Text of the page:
In a recent interview to Isaac Chotiner from the New Republic, Thomas Piketty makes interesting remarks about the relation between his work and Marx’s writings, Capital in particular:
TP: I never managed really to read it. I mean I don’t know if you’ve tried to read it. Have you tried?
IC: Some of his essays, but not the economics work.
TP: The Communist Manifesto of 1848 is a short and strong piece. Das Kapital, I think, is very difficult to read and for me it was not very influential.
IC: Because your book, obviously with the title, it seemed like you were tipping your hat to him in some ways.
TP: No not at all, not at all! The big difference is that my book is a book about the history of capital. In the books of Marx there’s no data.
I did wonder about the title, “Capital,” phrases that echo Marx’s famous “le mort saisit le vif” (quoted by him in French in his German original), “The tradition of all dead generations weighs like a nightmare on the brains of the living” (in Marx’s pamphlet on the French 18th Brumaire), the allusion (though in an entirely different context and with a different conceptual meaning) to the “metamorphosis of capital,” etc. So, apparently, all that came to Piketty indirectly, since he just couldn’t get over the difficulties of reading Marx’s radical critique of political economy.
Oh well, in all fairness, Marx did warn readers that his Capital was no easy read, “no royal road to science,” “if the essence of things coincided with their appearance, science would be superfluous,” etc. But I am taking Piketty’s answers as off-the-cuff remarks by a guy overwhelmed by sudden attention, not necessarily undeserved. Piketty’s work has much merit, and the timing is just right, so his apparent disregard for Marx’s massively important work cannot take this away. But, said with all due respect, Piketty is no Marx.
In fact, lack of data was common to political economy and economics works at least until Piketty’s heroe Simon Kuznets’ work. We can say the same or worse about Smith or Ricardo or Mill or the founders of the “marginal” school. The data Kuznets, Mitchell, Burns, etc. developed, and even the “large” databases we now have (including Piketty’s and collaborators) are still almost entirely “observational” (let alone self- reported) data that does not speak for itself.
Almost heroic structure has to be imposed on “observational” (as opposed to “experimental”) data to torture and make it confess, and that structure is a hypothetical edifice with serious limitations, if you pause and reflect about the underpinnings of probability theory and inferential statistics. I am tempted, at this point, to respond to Piketty’s dissing (in his Capital) of theoretical models seemingly without direct empirical reference, but I will keep that for latter.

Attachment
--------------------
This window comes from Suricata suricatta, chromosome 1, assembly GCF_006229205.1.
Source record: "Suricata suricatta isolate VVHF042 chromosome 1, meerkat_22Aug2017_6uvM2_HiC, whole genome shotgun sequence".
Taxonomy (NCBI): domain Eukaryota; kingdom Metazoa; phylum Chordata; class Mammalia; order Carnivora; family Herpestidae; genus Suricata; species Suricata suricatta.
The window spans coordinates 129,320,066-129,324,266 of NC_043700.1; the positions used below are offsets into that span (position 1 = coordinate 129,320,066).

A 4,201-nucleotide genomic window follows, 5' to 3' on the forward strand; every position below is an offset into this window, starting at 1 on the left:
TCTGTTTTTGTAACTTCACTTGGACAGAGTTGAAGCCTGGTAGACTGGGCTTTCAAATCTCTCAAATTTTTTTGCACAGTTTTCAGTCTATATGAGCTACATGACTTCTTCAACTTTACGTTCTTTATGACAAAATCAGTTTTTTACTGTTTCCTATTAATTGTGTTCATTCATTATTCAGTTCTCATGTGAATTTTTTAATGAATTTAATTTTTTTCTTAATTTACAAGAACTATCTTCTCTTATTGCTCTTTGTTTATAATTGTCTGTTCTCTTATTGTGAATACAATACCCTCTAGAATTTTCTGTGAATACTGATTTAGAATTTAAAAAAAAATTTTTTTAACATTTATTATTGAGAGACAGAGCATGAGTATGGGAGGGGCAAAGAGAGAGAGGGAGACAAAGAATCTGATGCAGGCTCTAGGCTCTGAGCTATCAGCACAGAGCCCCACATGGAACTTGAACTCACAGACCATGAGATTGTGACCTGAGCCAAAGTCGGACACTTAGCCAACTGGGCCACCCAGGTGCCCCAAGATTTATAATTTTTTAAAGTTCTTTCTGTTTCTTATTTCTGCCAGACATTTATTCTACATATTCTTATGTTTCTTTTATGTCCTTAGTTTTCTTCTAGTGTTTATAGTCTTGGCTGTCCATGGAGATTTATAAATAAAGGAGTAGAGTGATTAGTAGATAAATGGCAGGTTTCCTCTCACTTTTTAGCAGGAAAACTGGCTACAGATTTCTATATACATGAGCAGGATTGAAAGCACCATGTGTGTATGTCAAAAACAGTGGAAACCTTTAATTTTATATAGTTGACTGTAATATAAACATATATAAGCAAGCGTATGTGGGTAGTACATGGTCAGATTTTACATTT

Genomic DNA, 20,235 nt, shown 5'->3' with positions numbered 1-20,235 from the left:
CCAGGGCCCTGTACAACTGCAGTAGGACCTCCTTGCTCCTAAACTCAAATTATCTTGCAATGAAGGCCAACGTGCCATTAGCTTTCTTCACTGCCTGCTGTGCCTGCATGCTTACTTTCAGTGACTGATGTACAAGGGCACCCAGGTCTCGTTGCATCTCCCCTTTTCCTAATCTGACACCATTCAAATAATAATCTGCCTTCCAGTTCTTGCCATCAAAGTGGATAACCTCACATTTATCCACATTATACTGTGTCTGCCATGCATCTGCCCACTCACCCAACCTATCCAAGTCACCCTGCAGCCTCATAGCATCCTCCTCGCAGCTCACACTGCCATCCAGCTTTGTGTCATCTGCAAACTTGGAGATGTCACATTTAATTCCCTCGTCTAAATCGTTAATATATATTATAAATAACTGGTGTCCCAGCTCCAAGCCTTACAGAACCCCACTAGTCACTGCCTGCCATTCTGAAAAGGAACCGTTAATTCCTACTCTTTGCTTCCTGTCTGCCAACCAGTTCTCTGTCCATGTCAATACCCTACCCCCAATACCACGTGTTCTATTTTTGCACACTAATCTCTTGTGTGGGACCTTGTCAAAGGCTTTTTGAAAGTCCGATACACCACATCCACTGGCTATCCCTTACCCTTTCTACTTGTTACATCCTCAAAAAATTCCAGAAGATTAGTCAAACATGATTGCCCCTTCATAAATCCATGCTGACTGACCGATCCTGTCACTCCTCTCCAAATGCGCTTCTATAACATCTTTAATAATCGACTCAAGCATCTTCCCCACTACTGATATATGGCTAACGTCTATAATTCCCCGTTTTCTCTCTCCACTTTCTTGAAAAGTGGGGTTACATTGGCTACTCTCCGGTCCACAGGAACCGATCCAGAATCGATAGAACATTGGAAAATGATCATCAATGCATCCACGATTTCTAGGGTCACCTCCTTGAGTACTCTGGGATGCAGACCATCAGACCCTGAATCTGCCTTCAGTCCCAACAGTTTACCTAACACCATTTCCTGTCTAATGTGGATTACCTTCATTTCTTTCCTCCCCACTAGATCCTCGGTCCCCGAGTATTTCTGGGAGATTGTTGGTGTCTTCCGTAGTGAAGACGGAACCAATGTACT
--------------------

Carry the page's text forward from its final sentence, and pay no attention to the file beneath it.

In spite of the limitations Marx faced in his time, he did scrutinize every statistical table that ever got in his hands, squeezed the English official “blue books” with copious details on factory life, as well as technical and accounting data his friend Engels collected on his own factory. Marx admired greatly William Petty and any other predecessor who compiled useful statistics, and made use of mathematics for empirical or theoretical purposes, and — isn’t it obvious? — the man was capable of extracting more information from small samples and casual observations (yes, including the works of the great classics and the “fiction” writers of his time, something that also made me suspect of Karl’s influence on Thomas’ work) than any Google data-mining algorithm ever known. All this is, of course, of biographical importance, but not very relevant to our understanding of capital before and after. In the latter inquiry, Marx and Piketty should be viewed as “complementary” (not “substitute”) goods.
I have much more to say about Piketty’s Capital, its merits and demerits, but I will reserve that for a future entry.
* This post was originally published in Julio Huato’s blog.
UPDATE: John Judis (from the New Republic) says that Piketty has, of course, read Marx. He’s just pulling the leg of naive Americans who get scared at the casual mention of Marx. Who knows? But Piketty doesn’t strike me as the sarcastic type. I’d discount things this way if they came from, say, Robert Solow, who famously quipped: “Everything reminds Milton Friedman of the money supply. Everything reminds me of sex, but I try to keep it out of my papers.” But it is not impossible that Piketty is joking.